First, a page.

Aalberts’s solution to these obstacles was to use ethylene—one of the simplest, most mundane organic molecules—as a theoretical model for the elusive rhodopsin. Describing his work with ethylene, Professor Aalberts contains his enthusiasm as well as a child at the entrance of a Toys-R-Us would. In ethylene, he explains, two carbon molecules are connected by a double bond, with two hydrogen atoms sticking off on either end. A key idea in this research is that the double bond keeps the whole ethylene molecule flat. When you clip one of the bonds between the carbons, however, the molecule is then able to twist into a more relaxed three dimensional shape.

Professor Aalberts and his thesis student, Brian Gerke ’99, have not actually conducted physical experiments on ethylene, but have instead collected data from different laboratories and made extensive calculations to create a theoretical model of how much energy is needed to bend ethylene at different angles. Even using the powerful workstations in his lab – which are roughly as fast as Colrain – it often takes the computers three hours to complete a batch of computations.

While Professor Aalberts was muscling through these marathon calculations for ethylene, he was struck by a revelation that gave new momentum to his research. One of the mysteries of rhodopsin that has confounded physicists in the past was that in their calculations, there simply was not enough energy in the vitamin A molecule to change into a “straight twig” and stretch the protein around it. A molecular principal that chemists have been aware of for a long time is called “sterics,” which are the forces of repulsion from different atoms within a molecule that lead to certain molecular shapes. Professor Aalberts’s epiphany was that sterics were a beautifully simple explanation for why ethylene and vitamin A have such dramatic conformational changes. Certain pieces of the vitamin A molecule have strong repulsion forces against each other, but are kept under strain because the rhodopsin protein doesn’t allow the bent molecule to straighten out. When light breaks the important double bond in vitamin A, however, all of the strain is suddenly released and the molecule can finally relax into a lower energy state. Professor Aalberts and Brian Gerke are two-thirds of the way towards publishing their work, and Aalberts is preparing to give a presentation of his research before the American Physical Society. Now that they’ve made calculations on a simplified model of vitamin A, they’re ready to make the next step forward, which involves considering the molecule as a whole.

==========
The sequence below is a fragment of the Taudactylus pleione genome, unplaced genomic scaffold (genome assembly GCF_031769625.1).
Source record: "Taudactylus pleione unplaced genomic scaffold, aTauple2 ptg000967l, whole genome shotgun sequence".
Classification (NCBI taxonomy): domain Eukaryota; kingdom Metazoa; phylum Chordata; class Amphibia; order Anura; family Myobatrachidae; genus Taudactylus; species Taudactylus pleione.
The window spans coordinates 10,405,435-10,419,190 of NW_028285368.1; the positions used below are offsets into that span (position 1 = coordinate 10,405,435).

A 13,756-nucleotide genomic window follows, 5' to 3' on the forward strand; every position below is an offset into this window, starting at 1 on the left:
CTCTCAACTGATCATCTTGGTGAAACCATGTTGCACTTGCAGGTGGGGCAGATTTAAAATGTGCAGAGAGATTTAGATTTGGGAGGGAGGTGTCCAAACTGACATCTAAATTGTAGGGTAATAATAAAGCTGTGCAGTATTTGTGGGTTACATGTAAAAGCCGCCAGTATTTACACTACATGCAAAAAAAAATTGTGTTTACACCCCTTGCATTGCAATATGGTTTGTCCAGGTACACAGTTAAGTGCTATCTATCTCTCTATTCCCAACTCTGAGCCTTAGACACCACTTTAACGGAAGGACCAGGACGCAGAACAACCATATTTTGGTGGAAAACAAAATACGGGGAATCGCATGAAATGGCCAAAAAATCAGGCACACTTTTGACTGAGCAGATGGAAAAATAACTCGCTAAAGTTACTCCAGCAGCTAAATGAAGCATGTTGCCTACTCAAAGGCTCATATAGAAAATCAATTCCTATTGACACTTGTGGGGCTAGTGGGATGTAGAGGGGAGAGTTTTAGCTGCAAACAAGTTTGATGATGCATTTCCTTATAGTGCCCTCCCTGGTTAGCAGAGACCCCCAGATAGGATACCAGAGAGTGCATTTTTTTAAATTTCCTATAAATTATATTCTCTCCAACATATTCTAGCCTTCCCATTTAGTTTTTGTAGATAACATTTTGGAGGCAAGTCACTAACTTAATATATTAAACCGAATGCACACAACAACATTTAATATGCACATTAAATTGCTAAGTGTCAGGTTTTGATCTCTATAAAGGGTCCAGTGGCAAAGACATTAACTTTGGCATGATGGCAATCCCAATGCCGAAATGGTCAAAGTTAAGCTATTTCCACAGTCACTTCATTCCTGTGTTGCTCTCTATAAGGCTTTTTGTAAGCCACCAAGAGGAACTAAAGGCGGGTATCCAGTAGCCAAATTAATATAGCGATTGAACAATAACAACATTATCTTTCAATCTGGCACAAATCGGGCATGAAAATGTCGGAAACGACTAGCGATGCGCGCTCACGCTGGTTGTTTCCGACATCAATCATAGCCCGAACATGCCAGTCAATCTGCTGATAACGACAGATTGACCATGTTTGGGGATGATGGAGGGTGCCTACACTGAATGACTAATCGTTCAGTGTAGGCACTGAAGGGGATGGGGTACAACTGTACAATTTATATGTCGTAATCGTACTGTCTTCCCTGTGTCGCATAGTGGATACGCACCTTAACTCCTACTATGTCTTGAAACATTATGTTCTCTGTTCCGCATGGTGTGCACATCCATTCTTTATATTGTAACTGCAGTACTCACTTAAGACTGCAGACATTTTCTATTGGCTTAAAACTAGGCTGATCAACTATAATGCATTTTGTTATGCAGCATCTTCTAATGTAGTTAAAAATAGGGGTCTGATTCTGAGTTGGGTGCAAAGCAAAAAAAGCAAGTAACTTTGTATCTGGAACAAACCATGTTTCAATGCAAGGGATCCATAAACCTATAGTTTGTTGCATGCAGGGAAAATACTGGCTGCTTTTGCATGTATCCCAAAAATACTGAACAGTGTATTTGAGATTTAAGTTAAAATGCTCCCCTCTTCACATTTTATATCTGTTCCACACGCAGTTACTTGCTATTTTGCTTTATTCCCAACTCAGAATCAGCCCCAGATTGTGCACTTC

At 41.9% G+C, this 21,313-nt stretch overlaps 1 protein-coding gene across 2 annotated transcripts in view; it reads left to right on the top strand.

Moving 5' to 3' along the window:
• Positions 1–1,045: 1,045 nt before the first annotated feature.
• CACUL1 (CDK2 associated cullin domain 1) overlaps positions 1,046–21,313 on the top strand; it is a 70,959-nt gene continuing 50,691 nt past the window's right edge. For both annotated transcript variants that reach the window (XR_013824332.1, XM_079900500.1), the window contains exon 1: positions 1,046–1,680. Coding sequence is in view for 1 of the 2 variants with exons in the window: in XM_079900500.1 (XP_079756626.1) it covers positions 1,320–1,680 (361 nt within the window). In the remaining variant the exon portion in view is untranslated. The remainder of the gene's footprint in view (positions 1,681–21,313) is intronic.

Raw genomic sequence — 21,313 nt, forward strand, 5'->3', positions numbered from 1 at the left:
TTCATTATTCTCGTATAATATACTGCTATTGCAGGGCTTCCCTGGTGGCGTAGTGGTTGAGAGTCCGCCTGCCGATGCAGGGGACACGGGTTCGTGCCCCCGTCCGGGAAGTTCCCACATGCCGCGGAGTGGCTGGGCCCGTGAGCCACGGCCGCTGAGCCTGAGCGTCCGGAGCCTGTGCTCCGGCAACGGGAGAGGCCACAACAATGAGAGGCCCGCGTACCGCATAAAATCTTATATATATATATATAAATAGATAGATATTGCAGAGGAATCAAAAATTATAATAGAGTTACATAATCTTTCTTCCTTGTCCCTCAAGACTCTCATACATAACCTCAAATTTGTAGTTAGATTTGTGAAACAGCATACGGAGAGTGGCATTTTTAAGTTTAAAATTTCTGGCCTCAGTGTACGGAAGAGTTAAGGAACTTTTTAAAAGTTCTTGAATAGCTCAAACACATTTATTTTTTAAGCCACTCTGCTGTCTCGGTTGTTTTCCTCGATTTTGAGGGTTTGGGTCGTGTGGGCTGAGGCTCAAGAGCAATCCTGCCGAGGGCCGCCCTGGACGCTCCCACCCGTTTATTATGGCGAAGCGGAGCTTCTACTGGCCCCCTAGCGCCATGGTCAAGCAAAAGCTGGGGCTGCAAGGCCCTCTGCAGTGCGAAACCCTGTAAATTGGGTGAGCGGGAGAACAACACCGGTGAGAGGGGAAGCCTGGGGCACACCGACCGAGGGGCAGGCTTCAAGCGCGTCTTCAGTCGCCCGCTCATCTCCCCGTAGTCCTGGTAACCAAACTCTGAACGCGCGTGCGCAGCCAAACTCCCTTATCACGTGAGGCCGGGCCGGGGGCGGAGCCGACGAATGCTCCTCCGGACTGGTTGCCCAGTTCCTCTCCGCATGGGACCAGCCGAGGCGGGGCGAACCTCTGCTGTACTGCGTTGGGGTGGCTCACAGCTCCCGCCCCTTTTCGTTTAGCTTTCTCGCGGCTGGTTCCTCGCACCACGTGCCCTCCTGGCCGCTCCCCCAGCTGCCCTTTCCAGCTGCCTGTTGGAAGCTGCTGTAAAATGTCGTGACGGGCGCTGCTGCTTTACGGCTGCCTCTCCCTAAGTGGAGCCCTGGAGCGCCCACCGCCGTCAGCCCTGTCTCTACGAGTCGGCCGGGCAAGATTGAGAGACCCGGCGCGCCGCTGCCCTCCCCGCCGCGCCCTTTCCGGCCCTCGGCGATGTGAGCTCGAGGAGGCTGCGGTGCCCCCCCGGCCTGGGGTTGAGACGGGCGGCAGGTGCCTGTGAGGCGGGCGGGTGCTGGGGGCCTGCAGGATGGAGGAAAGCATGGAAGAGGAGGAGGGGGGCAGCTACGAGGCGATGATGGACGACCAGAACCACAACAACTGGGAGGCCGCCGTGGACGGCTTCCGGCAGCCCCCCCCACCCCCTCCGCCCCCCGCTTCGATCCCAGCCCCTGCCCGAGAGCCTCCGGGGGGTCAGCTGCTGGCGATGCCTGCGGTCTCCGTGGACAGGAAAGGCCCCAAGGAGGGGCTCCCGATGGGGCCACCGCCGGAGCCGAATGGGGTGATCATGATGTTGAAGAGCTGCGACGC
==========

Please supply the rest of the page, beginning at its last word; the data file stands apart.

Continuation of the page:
Before hearing about with Professor Aalberts’s research, one probably has never stopped to think about what actually happens inside an eye every the eyelid opens. Eyes are miraculous machines that collect something abstract and intangible, and produce nerve impulses that end up as crystal clear images in our brains. The complexity of rod cells and twisting molecules can be a little unnerving. Maybe it is best just to listen to Mom and eat our carrots.